Thapelo Olopeng, the man who some sections of the media have put at the centre of a sinister plot by the ruling party to get rid of Member of Parliament for Tonota, Pono Moatlhodi, has denied the charges, saying he has never expressed interest in standing for Tonota.
“I was not even in the race for the primary elections. Some people have always wanted me to stand. I have politely resisted such calls because conditions are not right. Also, I have business interests here which want my full attention,” he told the Sunday Standard.
A close personal friend and advisor to President Ian Khama from their military days, the reclusive Olopeng is often portrayed as a powerful hand behind most of the key decisions taken by government and the ruling party.
Like Moatlhodi, Olopeng hails from Tonota.
Together with retired senior public servant Kenneth Matambo, Olopeng’s name was mooted as possible replacements for Moatlhodi.
While not denying that he and Moatlhodi have never really been the closest of political soul mates, Olopeng says he has, in the past, come to Moatlhodi’s defence whenever he felt that the maverick MP was being unfairly slighted.
“I have in the past come to Moatlhodi’s defence. It is unfair for the media to ignore these facts and instead focus on creating a false impression that the BDP is trying to shoo me in at Moatlhodi’s expense,” said Olopeng.
Reluctantly, Olopeng admits that his name keeps cropping up because of his ties to the President.
“I cannot deny that the President and myself are close. We have come a long way long before we joined politics. But what pains me is that whenever a decision is taken either by the party or the government a perception is created, often by the media, that Olopeng must be behind it.”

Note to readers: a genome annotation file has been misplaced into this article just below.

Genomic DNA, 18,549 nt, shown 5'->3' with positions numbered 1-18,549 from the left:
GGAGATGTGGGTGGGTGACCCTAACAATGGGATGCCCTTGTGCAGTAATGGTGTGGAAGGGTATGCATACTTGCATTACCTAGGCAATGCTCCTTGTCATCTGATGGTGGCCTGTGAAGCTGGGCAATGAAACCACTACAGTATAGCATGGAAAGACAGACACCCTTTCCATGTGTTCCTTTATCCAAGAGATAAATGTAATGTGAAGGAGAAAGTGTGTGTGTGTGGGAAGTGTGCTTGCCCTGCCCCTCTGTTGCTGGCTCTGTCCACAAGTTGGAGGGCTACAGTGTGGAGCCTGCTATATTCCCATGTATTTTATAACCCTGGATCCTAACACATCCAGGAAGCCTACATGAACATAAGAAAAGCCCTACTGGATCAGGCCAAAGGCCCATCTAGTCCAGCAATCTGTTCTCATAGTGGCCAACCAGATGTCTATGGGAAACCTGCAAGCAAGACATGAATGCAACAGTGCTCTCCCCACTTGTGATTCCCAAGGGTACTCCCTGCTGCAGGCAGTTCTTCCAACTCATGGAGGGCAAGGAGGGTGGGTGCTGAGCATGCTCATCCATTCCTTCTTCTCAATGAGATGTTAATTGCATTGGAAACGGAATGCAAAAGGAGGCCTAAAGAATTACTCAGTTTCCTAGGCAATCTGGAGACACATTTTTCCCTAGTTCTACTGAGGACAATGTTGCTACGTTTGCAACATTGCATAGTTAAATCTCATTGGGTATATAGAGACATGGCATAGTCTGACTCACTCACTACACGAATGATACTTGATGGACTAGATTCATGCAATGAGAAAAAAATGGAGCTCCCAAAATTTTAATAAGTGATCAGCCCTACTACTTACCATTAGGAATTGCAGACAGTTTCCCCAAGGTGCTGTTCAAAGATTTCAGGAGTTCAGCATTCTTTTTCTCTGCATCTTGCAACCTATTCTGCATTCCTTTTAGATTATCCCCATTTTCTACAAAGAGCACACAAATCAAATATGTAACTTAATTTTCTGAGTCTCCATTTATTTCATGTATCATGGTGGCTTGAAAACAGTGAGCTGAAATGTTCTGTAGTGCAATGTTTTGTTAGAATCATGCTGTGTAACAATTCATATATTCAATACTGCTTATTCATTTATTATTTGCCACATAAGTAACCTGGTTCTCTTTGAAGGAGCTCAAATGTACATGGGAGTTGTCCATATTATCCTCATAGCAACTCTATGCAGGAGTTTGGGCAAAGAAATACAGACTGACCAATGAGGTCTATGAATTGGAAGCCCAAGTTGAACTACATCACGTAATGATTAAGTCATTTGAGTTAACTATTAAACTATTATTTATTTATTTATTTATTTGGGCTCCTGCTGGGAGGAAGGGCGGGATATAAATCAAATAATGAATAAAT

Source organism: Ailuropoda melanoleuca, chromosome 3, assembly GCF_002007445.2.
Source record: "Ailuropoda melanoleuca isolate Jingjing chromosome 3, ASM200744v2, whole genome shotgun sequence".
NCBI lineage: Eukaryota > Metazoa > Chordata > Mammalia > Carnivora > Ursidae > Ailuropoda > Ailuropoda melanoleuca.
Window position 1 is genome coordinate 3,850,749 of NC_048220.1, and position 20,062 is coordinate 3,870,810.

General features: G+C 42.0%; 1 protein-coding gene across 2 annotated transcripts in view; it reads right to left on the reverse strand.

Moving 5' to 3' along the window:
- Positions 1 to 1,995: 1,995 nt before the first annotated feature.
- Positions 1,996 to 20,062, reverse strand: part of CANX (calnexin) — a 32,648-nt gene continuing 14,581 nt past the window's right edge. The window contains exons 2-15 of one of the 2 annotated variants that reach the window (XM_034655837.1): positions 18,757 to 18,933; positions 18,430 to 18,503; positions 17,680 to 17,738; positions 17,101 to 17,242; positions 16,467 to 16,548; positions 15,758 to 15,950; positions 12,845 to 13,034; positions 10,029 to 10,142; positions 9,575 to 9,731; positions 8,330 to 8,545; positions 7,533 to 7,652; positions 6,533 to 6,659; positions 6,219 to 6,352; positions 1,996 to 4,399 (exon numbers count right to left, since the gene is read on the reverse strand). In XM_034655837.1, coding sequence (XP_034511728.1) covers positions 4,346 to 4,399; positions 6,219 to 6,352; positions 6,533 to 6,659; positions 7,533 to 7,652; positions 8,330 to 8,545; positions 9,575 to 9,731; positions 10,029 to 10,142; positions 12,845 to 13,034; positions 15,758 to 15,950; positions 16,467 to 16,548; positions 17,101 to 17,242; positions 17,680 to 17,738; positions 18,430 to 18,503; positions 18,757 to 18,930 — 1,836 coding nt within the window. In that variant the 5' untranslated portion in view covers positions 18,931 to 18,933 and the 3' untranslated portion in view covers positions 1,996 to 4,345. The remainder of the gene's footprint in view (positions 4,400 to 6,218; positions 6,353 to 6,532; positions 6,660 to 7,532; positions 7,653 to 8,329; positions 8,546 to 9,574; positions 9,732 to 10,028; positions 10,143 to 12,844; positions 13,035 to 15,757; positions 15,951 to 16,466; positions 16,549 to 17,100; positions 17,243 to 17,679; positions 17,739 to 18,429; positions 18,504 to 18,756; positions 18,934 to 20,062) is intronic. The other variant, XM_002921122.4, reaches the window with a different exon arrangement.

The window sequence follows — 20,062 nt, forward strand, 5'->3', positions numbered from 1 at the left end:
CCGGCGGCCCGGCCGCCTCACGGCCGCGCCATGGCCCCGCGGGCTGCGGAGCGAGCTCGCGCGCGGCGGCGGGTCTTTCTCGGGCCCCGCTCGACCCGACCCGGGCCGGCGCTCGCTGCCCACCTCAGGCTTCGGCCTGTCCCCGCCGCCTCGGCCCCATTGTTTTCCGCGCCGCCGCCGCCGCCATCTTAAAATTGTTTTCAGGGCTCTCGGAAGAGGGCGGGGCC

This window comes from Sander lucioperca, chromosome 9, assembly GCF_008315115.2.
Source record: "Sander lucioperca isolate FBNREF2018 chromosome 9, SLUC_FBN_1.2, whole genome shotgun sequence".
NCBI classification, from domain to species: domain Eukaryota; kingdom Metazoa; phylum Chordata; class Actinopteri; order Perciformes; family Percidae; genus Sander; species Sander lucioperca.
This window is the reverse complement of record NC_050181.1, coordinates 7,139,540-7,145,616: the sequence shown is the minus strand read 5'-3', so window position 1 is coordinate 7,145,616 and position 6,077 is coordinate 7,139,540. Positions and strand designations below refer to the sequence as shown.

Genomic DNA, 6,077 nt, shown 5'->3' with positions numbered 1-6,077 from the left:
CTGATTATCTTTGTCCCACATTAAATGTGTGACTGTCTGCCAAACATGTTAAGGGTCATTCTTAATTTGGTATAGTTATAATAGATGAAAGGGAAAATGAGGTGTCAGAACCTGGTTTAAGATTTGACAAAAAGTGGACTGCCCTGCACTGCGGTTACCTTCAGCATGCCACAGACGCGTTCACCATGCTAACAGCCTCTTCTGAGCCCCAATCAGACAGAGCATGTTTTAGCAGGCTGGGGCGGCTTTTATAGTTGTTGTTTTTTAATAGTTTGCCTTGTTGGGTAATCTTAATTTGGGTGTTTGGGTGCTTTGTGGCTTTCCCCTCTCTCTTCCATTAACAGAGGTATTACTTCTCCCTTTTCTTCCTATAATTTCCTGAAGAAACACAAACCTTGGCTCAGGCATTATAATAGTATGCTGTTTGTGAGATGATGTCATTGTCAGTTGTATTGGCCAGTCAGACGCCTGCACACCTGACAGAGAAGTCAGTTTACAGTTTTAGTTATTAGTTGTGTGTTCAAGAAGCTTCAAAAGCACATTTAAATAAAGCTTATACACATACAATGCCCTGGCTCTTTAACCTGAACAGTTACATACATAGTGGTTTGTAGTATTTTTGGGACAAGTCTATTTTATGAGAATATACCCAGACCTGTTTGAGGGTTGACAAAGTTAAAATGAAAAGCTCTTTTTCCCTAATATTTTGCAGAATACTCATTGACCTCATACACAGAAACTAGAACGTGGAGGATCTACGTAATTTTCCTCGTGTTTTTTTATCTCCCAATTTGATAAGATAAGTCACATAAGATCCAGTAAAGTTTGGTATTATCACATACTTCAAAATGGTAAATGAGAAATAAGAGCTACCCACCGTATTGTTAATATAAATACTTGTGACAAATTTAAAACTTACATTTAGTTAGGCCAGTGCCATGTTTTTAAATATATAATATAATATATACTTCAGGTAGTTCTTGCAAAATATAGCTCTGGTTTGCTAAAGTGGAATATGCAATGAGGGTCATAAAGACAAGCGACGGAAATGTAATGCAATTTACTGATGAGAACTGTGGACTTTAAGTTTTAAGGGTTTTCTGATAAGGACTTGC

He says some of the allegations and perceptions about him have caused him and his family a lot of pain.
“I would be na├»ve to want to be a replacement for Moatlhodi under the present contaminated conditions. Perceptions have been created that Moatlhodi is being recalled because space has to be created for some favoured individual. That is not true and for obvious reasons I would not want to be the individual to replace Moatlhodi now. I am not the kind of person who would want to go in under such contaminated circumstances,” Olopeng said.
Interestingly, though, occupying fiercely opposing sides of local politics in Tonota, Moatlhodi and Olopeng are distant cousins.
The BDP recalled Moatlhodi after the outspoken MP complained that government was militarizing the public service.
The party has since reversed its own decision.
This week, the BDP Secretary General denied allegations that the party was forced to go back on its earlier decision because of failed attempts to get a credible replacement for Moatlhodi.
Other than fears of creating new factional fissures, there were also realities that Moatlhodi could stand as an independent or, in worst case scenario, lose the constituency to the opposition BNF.